I’ll get to Guinness beef stew in a minute…but first I want to explain something. Sometimes I get frustrated with trying to “write” about food. I am not a poet or a “creative” writer…I can’t spin a fictional story for you and I can’t spin a web of words about whatever subject and then somehow relate it to food. It’s just not what I do…it’s not something I’ve ever been good at. In fact, I rarely even read fiction. My mind works in fact, in the here and now, in science (mostly food and behavior science) and math. I can write about real things all day, but don’t ask me to tell you a story.
The problem is that I honestly don’t have tons of childhood memories that are food-based. My mom is a good cook but didn’t really have a lot of “specialties”, and my grandmother had tons of specialties but I don’t have very many of her recipes. I have a little binder of her recipes but several of the ones that I think of as “defining” recipes for her are not in it, and my dad’s sisters don’t have any of the ones that I’ve searched for. Unfortunately, fourteen-year-old girls don’t usually have the forethought to write down their thoughts in real time or to spend time watching people cook or writing down their recipes (my grandmother was fiercely protective of her egg soufflé recipe but not really any others).
One thing that I can say is that when you eat someone’s cooking over and over you begin to think that the way that they make things is just the way they should be made. It becomes difficult to eat them when they’re made in a different way, and sometimes even when they’re made in the same way by a different person. My lasagna never tastes as good as my mom’s lasagna (ditto for my homemade burgers versus hers) and I can’t count the number of foods that my husband has come to expect to taste a certain way because of how I cook them at home.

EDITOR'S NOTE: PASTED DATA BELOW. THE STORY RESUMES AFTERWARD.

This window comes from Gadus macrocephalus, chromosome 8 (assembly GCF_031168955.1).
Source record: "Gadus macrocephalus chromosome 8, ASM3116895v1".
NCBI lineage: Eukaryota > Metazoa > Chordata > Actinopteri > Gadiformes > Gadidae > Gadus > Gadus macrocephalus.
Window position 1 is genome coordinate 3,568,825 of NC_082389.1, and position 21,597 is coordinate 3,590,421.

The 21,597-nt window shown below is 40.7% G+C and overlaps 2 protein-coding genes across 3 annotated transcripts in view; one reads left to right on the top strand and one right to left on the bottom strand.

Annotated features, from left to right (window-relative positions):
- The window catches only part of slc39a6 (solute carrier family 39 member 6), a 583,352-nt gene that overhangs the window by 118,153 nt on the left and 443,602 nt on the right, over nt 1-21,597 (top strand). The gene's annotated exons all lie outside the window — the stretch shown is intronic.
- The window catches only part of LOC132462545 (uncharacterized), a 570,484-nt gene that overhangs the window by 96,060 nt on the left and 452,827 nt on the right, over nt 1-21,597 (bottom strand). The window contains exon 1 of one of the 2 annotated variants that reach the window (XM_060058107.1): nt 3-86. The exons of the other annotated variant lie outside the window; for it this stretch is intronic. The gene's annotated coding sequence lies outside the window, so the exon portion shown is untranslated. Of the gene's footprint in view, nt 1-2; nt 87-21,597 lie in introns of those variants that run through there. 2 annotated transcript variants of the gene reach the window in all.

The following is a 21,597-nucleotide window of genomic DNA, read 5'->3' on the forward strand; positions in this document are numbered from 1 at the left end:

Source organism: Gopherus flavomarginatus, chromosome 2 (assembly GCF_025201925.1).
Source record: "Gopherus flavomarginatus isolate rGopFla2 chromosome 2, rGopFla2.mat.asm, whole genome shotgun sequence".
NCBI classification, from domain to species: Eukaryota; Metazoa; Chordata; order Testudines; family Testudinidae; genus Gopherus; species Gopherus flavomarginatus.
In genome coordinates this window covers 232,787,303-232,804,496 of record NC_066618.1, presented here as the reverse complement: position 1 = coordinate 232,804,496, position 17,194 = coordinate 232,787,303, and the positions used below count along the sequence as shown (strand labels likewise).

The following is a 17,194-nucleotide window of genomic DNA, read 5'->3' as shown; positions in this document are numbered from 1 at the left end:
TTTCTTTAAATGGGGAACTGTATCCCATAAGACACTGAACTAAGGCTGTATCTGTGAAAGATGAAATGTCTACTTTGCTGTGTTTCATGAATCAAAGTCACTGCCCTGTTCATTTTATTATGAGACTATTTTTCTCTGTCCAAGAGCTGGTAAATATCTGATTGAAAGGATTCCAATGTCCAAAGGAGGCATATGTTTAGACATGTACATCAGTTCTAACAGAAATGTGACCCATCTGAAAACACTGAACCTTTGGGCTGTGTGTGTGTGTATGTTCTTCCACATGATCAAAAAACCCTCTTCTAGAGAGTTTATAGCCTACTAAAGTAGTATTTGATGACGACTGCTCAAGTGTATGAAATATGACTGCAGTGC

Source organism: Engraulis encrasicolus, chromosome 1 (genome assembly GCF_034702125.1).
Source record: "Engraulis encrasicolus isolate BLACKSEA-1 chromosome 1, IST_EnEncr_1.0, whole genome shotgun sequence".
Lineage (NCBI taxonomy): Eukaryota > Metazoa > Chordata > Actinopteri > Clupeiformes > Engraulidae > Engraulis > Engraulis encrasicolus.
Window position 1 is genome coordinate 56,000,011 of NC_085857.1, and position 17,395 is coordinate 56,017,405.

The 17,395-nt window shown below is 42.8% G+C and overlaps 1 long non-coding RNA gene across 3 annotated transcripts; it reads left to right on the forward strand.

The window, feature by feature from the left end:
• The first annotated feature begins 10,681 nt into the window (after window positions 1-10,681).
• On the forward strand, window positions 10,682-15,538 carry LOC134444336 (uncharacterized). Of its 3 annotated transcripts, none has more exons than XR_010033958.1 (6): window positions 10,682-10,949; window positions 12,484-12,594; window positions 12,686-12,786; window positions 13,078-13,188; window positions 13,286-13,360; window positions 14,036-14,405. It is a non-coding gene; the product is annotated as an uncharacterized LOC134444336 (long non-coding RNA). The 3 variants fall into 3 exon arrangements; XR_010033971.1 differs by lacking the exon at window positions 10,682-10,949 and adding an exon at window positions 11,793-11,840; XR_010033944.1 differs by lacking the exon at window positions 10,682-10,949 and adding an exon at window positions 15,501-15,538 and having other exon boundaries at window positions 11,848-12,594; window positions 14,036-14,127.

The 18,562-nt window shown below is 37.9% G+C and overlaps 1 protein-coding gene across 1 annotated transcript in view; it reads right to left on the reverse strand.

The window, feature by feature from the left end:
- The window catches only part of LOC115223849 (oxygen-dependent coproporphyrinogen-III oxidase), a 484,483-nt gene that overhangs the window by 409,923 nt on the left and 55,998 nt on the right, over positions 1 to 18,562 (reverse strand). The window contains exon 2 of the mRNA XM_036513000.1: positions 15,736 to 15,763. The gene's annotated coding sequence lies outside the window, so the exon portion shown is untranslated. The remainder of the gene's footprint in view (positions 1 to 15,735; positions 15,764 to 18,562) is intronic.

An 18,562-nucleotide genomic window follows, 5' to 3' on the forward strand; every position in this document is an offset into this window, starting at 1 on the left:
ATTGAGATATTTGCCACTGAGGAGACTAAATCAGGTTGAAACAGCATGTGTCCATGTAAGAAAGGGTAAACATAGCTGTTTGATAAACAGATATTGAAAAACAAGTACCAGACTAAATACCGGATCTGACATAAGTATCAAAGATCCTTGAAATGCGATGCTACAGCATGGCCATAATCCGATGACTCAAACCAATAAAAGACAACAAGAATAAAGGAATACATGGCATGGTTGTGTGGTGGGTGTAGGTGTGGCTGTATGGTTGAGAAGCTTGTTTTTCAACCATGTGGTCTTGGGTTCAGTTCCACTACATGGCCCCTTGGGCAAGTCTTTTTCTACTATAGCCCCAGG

My grandmother’s beef stew is one of those foods for me. I know it seems mundane, an ordinary food like beef stew…something that most people just toss into a slow cooker before dashing out the door. I won’t lie, I have done that many, many times. Consequently, I got to a point where I gave up trying to make beef stew. It never tasted like hers…never anything like hers. Hers was perfect. Thick brown gravy, not a watery broth, with large chunks of carrot and the potatoes quartered lengthwise, never into chunks. The flavor of the beef is what I remember most vividly (and sadly, my taste memories are not very vivid, though I could tell you exactly where each family member sat at the table, where the stack of white bread that she served to sop up the gravy was located-and on what plate it was served-and that soups and stews were always eaten out of white bowls that my mother still has, set atop a dinner plate for placing your bread or crackers on). She used a pressure cooker to make her beef stew, and the meat always had a wonderfully browned flavor-a flavor that I didn’t recognize back then, hence a few times that I’ve just thrown raw chunks of meat into my slow cooker (with not very tasty results).
Trying to recreate a recipe of which you have such high expectations is daunting. I’ll never, ever make beef stew that tastes like what my grandmother made, because even if I had her recipe and followed it exactly it would never live up to my memories of it, which are probably heightened by the fact that I miss my grandmother dearly. I’ll never recreate evenings at her dinner table…always served at 6:30 p.m. around their long dining room table with Peter Jennings reporting the evening news in the background. I can’t recreate her recipe, but I have worked to create a recipe that honors the memory of her recipe. This is the closest I’ve come to beef stew that’s as good as hers. I hope that this beef stew makes you think of something special that someone special cooked for you.